• SCIENTIFIC — formatted in normalized scientific
    notation, e.g. 123.45 becomes 1.2345E2.
  • SPELLOUT — numbers are spelled out according to locale
    rules, e.g. 123.45 becomes one hundred and twenty-three
    point four five
  • ORDINAL — formatted as an ordinal value according to
    locale rules, e.g. 123 becomes 123rd.
  • DURATION — formatted as time duration according to
    locale rules e.g. 123.45 (seconds) becomes 2:03
  • PATTERN_RULEBASED — custom formatting as described by a
    user-supplied pattern in the ICU rules format (see ICU RuleBasedNumberFormat
    for details). You probably will never need this, unless
    you want to do something like spell your numbers in Klingon…
    SPELLOUT, ORDINAL and DURATION use predefined
    PATTERN_RULEBASED formats for the majority of locales.
  • DEFAULT_STYLE — alias for DECIMAL.

If a pattern is needed for a decimal type, it can be passed as
an optional third constructor argument alongside
NumberFormatter::PATTERN_DECIMAL. If a pattern change is
needed for another type — for instance, PERCENT — it can be
set using the setPattern() method. For example, if you
wanted to control the number of significant digits or the default
formatting of your numeric output, you could do so in this way:

The corresponding getPattern() method allows you to
inspect the current pattern. This works for all the rule-based

By default, format() uses the variable type as-is, so
will, for example, format integers as integers and doubles as
doubles. However, you can explicitly specify the type you want in
an optional second parameter:

The supported types are TYPE_INT32, TYPE_INT64,
TYPE_DOUBLE and of course TYPE_DEFAULT, which gives
the same result as passing no type specification.

In order to format currency values to suit a different locale
than that currently being used by the application, a more
specialized method exists:

The second argument here is a 3-letter ISO 4217
currency code
. Note that what is displayed is controlled by two
factors; the currency format in the current locale, and the
specific currency code passed as an argument. This method is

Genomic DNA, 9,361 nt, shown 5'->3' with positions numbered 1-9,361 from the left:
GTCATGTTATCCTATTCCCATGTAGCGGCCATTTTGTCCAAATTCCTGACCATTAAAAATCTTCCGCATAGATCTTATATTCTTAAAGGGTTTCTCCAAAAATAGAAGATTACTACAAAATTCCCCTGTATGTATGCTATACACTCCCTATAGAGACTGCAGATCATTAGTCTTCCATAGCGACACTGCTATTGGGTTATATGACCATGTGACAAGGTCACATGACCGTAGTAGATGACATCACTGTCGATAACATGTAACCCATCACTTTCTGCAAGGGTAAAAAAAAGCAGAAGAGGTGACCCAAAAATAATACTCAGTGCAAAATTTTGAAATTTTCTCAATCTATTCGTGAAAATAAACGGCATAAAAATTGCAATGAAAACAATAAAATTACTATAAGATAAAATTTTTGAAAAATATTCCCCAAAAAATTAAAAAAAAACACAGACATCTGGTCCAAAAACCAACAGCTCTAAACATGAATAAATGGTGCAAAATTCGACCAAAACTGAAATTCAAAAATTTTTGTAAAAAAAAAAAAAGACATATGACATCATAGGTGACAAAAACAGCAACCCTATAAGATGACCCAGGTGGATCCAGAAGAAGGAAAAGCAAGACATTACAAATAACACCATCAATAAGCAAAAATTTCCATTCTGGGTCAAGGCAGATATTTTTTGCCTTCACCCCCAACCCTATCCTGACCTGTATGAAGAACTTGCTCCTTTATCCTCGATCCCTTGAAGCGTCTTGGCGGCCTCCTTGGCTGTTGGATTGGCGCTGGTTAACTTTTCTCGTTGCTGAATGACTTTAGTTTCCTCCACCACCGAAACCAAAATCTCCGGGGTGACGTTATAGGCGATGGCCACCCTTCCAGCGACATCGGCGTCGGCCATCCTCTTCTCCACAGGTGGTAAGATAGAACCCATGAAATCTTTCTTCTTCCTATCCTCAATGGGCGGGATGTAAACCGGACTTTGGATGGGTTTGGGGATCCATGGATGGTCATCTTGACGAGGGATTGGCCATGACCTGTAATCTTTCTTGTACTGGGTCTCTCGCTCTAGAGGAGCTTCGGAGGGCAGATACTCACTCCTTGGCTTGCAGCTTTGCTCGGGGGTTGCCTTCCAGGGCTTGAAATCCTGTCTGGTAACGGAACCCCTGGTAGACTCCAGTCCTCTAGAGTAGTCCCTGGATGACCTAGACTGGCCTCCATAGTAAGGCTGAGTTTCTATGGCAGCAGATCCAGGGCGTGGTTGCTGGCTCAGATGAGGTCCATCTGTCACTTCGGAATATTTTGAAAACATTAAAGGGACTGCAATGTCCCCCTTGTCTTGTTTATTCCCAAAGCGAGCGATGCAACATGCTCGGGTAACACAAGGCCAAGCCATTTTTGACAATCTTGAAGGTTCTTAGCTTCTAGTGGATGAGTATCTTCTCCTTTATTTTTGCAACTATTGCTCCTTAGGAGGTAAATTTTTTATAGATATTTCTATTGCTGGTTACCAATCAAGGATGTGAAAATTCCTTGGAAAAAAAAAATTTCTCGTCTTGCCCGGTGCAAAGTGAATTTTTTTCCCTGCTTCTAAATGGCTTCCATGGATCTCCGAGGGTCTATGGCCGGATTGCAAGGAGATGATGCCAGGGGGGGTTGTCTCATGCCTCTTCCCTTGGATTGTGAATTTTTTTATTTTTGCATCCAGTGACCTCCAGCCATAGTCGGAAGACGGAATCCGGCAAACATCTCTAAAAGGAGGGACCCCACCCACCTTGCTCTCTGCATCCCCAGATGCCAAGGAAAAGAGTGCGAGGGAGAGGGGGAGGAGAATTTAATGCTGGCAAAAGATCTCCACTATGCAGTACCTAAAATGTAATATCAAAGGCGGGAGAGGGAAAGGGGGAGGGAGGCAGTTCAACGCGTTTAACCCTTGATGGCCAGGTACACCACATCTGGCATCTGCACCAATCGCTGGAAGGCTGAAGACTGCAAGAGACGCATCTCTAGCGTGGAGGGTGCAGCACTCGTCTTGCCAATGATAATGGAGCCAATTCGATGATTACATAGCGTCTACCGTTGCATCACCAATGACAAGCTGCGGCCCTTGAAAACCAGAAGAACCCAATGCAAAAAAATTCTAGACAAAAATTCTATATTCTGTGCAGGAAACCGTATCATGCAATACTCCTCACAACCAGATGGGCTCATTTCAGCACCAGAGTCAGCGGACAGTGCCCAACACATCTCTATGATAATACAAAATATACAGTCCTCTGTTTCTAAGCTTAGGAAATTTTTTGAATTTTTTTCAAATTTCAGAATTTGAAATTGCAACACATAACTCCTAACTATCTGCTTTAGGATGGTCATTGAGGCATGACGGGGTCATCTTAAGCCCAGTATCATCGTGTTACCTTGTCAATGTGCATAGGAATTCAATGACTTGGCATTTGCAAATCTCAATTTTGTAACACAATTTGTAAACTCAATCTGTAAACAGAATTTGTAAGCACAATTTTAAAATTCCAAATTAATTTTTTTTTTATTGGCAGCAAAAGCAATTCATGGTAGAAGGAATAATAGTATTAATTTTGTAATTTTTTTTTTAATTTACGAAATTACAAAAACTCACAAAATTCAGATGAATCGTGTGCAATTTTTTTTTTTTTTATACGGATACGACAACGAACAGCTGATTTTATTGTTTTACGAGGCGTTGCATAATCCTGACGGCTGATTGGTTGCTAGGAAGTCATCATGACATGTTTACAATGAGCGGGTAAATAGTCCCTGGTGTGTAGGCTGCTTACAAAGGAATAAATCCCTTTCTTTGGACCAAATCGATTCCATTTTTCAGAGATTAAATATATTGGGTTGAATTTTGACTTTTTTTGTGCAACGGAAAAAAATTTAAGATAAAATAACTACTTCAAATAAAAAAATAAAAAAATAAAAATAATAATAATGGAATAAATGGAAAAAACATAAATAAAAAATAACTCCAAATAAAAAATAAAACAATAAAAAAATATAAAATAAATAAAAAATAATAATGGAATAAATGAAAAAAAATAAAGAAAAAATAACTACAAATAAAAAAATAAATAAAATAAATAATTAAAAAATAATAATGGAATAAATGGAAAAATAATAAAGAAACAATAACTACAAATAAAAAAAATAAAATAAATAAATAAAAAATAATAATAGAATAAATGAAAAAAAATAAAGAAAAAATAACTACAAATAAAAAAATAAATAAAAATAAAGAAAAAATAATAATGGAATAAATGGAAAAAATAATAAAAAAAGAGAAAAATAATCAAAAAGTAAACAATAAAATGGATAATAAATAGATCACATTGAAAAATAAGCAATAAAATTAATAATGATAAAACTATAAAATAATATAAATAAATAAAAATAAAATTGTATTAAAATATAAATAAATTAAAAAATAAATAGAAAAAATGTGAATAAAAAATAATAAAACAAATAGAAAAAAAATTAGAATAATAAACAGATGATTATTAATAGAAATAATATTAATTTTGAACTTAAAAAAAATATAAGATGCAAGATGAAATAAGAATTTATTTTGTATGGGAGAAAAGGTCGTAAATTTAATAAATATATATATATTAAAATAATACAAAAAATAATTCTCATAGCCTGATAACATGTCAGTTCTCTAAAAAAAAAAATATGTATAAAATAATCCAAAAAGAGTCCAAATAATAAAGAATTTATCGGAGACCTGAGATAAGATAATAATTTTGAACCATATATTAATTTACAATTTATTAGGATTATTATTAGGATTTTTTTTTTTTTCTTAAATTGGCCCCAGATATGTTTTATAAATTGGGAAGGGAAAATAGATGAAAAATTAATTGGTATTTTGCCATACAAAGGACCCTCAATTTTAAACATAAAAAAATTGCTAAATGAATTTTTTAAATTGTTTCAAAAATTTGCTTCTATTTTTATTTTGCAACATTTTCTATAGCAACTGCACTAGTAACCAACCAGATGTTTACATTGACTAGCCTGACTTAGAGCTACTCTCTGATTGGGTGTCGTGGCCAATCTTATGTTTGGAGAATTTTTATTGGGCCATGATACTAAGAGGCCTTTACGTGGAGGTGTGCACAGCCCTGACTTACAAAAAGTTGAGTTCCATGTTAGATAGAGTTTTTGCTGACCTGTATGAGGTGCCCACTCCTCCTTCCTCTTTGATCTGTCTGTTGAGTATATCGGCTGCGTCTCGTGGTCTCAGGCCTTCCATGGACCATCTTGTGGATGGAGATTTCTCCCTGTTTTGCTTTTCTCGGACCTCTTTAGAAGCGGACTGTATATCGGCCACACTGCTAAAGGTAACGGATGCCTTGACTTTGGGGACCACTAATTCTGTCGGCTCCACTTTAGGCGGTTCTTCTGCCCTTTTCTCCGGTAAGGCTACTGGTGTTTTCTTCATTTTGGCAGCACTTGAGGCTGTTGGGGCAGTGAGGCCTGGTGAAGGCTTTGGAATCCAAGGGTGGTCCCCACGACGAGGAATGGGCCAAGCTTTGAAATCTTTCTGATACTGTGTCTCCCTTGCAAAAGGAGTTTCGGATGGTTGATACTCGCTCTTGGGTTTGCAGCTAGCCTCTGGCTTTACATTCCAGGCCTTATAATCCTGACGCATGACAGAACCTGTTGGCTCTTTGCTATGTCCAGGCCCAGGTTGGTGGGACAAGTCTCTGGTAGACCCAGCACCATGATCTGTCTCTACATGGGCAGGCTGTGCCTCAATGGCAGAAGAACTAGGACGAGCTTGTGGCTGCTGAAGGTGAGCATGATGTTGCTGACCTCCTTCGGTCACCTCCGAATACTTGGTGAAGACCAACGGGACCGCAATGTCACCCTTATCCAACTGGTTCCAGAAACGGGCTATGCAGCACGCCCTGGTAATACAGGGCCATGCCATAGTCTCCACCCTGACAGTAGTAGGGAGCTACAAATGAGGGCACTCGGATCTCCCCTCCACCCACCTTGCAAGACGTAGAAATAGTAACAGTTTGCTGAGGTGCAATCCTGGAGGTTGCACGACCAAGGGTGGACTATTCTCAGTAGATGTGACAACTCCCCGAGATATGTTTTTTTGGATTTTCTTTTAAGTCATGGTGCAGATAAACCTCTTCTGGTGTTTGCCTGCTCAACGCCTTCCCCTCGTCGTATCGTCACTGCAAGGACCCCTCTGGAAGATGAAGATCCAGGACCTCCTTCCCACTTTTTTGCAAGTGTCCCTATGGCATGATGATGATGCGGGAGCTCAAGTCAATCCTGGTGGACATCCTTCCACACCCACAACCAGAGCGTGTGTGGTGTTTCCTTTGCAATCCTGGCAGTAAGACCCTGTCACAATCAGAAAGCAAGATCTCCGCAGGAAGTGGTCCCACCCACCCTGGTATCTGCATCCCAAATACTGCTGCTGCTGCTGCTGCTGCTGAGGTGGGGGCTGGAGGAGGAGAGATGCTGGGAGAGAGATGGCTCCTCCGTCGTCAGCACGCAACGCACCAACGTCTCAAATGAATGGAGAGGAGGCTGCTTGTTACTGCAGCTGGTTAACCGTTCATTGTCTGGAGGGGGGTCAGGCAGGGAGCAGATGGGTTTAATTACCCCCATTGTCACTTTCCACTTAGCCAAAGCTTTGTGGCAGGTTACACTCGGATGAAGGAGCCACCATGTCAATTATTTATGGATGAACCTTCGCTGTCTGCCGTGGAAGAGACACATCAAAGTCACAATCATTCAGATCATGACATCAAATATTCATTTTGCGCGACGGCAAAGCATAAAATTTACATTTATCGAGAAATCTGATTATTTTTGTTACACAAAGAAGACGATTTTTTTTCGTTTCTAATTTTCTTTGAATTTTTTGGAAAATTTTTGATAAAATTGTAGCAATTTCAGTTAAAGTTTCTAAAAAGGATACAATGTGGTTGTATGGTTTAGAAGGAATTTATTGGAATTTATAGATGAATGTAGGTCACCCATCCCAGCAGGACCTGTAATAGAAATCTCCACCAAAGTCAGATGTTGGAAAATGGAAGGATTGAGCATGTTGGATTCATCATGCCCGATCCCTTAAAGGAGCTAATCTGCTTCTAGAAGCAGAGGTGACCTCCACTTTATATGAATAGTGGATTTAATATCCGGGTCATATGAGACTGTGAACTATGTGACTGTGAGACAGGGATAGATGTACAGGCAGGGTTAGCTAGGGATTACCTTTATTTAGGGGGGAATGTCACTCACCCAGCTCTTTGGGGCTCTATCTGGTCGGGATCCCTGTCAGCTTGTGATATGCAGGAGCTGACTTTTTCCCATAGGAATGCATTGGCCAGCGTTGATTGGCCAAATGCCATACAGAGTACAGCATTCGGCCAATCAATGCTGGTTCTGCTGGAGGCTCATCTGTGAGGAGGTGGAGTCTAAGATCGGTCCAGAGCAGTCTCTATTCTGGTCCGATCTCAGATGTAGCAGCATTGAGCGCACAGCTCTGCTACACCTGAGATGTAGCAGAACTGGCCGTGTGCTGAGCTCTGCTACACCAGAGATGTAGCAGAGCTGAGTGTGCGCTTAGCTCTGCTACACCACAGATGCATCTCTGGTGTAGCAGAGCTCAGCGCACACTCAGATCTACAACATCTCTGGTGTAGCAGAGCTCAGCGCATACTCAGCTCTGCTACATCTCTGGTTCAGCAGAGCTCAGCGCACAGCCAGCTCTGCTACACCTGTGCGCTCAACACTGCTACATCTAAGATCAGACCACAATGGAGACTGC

therefore useful only with formatters created as
NumberFormatter::CURRENCY, otherwise it will just work in
the same way as the regular format() method.

Of course, the currency formatting function knows nothing about
exchange rates and so forth, so the numeric value will be
displayed exactly as supplied. Only the currency code can be

Numeric values can be parsed using the parse()

Here, the second optional argument specifies the expected type.
This parameter supports TYPE_INT32, TYPE_INT64 and
TYPE_DOUBLE, with the default this time set to
TYPE_DOUBLE. A third optional parameter allows you to
specify the position from which to start parsing, and will be set
to the position at which parsing ended at function return:

When it comes to parsing currency values, parseCurrency()
should be used (again, with the formatter being of type
NumberFormatter::CURRENCY). This method returns a double and
sets the second parameter to the assumed currency code. That
assumption is locale-specific:

By default, a NumberFormatter object takes all the
necessary settings—such as decimal separators, negative/positive
signs, currency and exponent symbols or the number of digits to
display — from the locale. However, these settings can be
controlled individually in each formatter object.

As with the Collator class there are
getAttribute() and setAttribute() methods, this time
to control display attributes such as FORMAT_WIDTH,
GROUPING_SIZE. There are also getTextAttribute() and
setTextAttribute() methods, which control all the textual
to be used. We do not want to try your patience by describing all
the attributes in detail, so please refer to the relevant pages of the PHP manual for
the full list.

Date Formatter

The IntlDateFormatter
class enables you to easily format dates and times according to the
locale formatting rules. There are two ways to format a date:
pattern-based and locale-based.

The locale-based API allows you to choose from pre-set
locale-dependent date and time formats, with each locale defining
short, long and medium formats for displaying dates and times.